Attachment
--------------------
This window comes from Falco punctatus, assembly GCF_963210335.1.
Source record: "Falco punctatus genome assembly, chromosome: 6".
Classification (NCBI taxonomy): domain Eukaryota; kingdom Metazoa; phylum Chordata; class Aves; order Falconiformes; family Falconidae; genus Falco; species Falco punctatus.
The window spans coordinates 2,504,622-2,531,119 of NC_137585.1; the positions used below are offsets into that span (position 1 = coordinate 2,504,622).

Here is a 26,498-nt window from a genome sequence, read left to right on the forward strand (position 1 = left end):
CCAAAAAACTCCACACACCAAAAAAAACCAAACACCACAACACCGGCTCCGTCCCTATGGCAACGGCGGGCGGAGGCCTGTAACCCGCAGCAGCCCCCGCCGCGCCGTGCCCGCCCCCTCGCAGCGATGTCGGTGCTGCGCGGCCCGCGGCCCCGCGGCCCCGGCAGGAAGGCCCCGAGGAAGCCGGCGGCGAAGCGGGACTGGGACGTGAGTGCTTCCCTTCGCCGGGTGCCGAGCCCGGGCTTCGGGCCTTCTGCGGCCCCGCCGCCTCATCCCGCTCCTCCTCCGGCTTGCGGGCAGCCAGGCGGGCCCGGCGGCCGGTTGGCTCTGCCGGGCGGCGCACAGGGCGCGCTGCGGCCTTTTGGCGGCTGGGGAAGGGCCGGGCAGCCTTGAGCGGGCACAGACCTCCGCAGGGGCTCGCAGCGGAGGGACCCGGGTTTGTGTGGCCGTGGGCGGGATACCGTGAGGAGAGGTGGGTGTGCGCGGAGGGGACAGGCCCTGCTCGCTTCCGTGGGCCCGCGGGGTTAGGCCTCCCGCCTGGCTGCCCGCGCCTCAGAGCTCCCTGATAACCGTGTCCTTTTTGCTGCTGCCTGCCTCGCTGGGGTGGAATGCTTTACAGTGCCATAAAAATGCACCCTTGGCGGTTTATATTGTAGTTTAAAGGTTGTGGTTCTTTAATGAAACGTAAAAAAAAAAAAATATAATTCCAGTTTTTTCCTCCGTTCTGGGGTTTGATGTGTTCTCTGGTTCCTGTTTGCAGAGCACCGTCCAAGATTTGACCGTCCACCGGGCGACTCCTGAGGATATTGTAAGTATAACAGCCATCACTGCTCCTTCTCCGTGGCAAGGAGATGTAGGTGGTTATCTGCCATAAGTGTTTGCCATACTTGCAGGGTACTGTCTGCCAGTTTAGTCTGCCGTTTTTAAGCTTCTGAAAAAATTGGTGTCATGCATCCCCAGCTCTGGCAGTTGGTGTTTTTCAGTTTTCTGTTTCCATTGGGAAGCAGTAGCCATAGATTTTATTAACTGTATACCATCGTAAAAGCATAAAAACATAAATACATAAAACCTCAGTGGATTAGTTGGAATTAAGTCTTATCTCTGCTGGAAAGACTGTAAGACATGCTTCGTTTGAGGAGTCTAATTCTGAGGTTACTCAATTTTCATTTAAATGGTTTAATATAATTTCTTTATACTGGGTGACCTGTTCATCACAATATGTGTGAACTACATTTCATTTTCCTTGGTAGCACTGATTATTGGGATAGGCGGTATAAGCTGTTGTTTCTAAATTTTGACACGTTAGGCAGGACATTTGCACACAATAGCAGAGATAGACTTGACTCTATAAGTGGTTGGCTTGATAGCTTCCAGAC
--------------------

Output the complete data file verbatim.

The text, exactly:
This window comes from Falco punctatus, assembly GCF_963210335.1.
Source record: "Falco punctatus genome assembly, chromosome: 6".
Classification (NCBI taxonomy): domain Eukaryota; kingdom Metazoa; phylum Chordata; class Aves; order Falconiformes; family Falconidae; genus Falco; species Falco punctatus.
The window spans coordinates 2,504,622-2,531,119 of NC_137585.1; the positions used below are offsets into that span (position 1 = coordinate 2,504,622).

Here is a 26,498-nt window from a genome sequence, read left to right on the forward strand (position 1 = left end):
CCAAAAAACTCCACACACCAAAAAAAACCAAACACCACAACACCGGCTCCGTCCCTATGGCAACGGCGGGCGGAGGCCTGTAACCCGCAGCAGCCCCCGCCGCGCCGTGCCCGCCCCCTCGCAGCGATGTCGGTGCTGCGCGGCCCGCGGCCCCGCGGCCCCGGCAGGAAGGCCCCGAGGAAGCCGGCGGCGAAGCGGGACTGGGACGTGAGTGCTTCCCTTCGCCGGGTGCCGAGCCCGGGCTTCGGGCCTTCTGCGGCCCCGCCGCCTCATCCCGCTCCTCCTCCGGCTTGCGGGCAGCCAGGCGGGCCCGGCGGCCGGTTGGCTCTGCCGGGCGGCGCACAGGGCGCGCTGCGGCCTTTTGGCGGCTGGGGAAGGGCCGGGCAGCCTTGAGCGGGCACAGACCTCCGCAGGGGCTCGCAGCGGAGGGACCCGGGTTTGTGTGGCCGTGGGCGGGATACCGTGAGGAGAGGTGGGTGTGCGCGGAGGGGACAGGCCCTGCTCGCTTCCGTGGGCCCGCGGGGTTAGGCCTCCCGCCTGGCTGCCCGCGCCTCAGAGCTCCCTGATAACCGTGTCCTTTTTGCTGCTGCCTGCCTCGCTGGGGTGGAATGCTTTACAGTGCCATAAAAATGCACCCTTGGCGGTTTATATTGTAGTTTAAAGGTTGTGGTTCTTTAATGAAACGTAAAAAAAAAAAAATATAATTCCAGTTTTTTCCTCCGTTCTGGGGTTTGATGTGTTCTCTGGTTCCTGTTTGCAGAGCACCGTCCAAGATTTGACCGTCCACCGGGCGACTCCTGAGGATATTGTAAGTATAACAGCCATCACTGCTCCTTCTCCGTGGCAAGGAGATGTAGGTGGTTATCTGCCATAAGTGTTTGCCATACTTGCAGGGTACTGTCTGCCAGTTTAGTCTGCCGTTTTTAAGCTTCTGAAAAAATTGGTGTCATGCATCCCCAGCTCTGGCAGTTGGTGTTTTTCAGTTTTCTGTTTCCATTGGGAAGCAGTAGCCATAGATTTTATTAACTGTATACCATCGTAAAAGCATAAAAACATAAATACATAAAACCTCAGTGGATTAGTTGGAATTAAGTCTTATCTCTGCTGGAAAGACTGTAAGACATGCTTCGTTTGAGGAGTCTAATTCTGAGGTTACTCAATTTTCATTTAAATGGTTTAATATAATTTCTTTATACTGGGTGACCTGTTCATCACAATATGTGTGAACTACATTTCATTTTCCTTGGTAGCACTGATTATTGGGATAGGCGGTATAAGCTGTTGTTTCTAAATTTTGACACGTTAGGCAGGACATTTGCACACAATAGCAGAGATAGACTTGACTCTATAAGTGGTTGGCTTGATAGCTTCCAGAC